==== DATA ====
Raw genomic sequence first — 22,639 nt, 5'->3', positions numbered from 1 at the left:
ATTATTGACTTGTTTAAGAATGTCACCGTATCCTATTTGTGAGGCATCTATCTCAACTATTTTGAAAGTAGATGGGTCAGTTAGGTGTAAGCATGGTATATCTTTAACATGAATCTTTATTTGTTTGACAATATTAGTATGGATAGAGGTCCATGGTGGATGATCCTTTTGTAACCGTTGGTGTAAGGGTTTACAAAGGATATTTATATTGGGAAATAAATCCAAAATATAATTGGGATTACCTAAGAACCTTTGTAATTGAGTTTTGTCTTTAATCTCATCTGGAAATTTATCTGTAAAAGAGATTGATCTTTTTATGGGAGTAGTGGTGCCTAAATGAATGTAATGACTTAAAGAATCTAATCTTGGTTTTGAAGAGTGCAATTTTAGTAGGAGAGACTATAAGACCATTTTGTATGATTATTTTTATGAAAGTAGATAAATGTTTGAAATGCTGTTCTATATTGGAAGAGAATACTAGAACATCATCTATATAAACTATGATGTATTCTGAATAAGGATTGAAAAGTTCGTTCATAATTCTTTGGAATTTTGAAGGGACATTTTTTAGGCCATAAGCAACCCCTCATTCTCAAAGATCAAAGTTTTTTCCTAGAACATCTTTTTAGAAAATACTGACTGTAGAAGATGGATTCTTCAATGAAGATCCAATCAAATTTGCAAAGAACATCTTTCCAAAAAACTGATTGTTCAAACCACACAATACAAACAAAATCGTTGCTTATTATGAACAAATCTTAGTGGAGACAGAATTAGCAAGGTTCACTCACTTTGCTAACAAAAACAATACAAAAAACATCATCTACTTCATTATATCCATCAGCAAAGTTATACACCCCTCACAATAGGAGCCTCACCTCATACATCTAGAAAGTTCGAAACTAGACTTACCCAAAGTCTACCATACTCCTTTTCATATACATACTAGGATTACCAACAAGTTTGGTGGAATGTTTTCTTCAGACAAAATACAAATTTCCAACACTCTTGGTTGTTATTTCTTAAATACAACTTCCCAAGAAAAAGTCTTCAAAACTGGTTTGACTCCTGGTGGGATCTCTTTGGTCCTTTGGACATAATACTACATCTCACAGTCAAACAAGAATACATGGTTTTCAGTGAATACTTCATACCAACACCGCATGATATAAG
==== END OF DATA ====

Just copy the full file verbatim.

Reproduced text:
Raw genomic sequence first — 22,639 nt, 5'->3', positions numbered from 1 at the left:
ATTATTGACTTGTTTAAGAATGTCACCGTATCCTATTTGTGAGGCATCTATCTCAACTATTTTGAAAGTAGATGGGTCAGTTAGGTGTAAGCATGGTATATCTTTAACATGAATCTTTATTTGTTTGACAATATTAGTATGGATAGAGGTCCATGGTGGATGATCCTTTTGTAACCGTTGGTGTAAGGGTTTACAAAGGATATTTATATTGGGAAATAAATCCAAAATATAATTGGGATTACCTAAGAACCTTTGTAATTGAGTTTTGTCTTTAATCTCATCTGGAAATTTATCTGTAAAAGAGATTGATCTTTTTATGGGAGTAGTGGTGCCTAAATGAATGTAATGACTTAAAGAATCTAATCTTGGTTTTGAAGAGTGCAATTTTAGTAGGAGAGACTATAAGACCATTTTGTATGATTATTTTTATGAAAGTAGATAAATGTTTGAAATGCTGTTCTATATTGGAAGAGAATACTAGAACATCATCTATATAAACTATGATGTATTCTGAATAAGGATTGAAAAGTTCGTTCATAATTCTTTGGAATTTTGAAGGGACATTTTTTAGGCCATAAGCAACCCCTCATTCTCAAAGATCAAAGTTTTTTCCTAGAACATCTTTTTAGAAAATACTGACTGTAGAAGATGGATTCTTCAATGAAGATCCAATCAAATTTGCAAAGAACATCTTTCCAAAAAACTGATTGTTCAAACCACACAATACAAACAAAATCGTTGCTTATTATGAACAAATCTTAGTGGAGACAGAATTAGCAAGGTTCACTCACTTTGCTAACAAAAACAATACAAAAAACATCATCTACTTCATTATATCCATCAGCAAAGTTATACACCCCTCACAATAGGAGCCTCACCTCATACATCTAGAAAGTTCGAAACTAGACTTACCCAAAGTCTACCATACTCCTTTTCATATACATACTAGGATTACCAACAAGTTTGGTGGAATGTTTTCTTCAGACAAAATACAAATTTCCAACACTCTTGGTTGTTATTTCTTAAATACAACTTCCCAAGAAAAAGTCTTCAAAACTGGTTTGACTCCTGGTGGGATCTCTTTGGTCCTTTGGACATAATACTACATCTCACAGTCAAACAAGAATACATGGTTTTCAGTGAATACTTCATACCAACACCGCATGATATAAG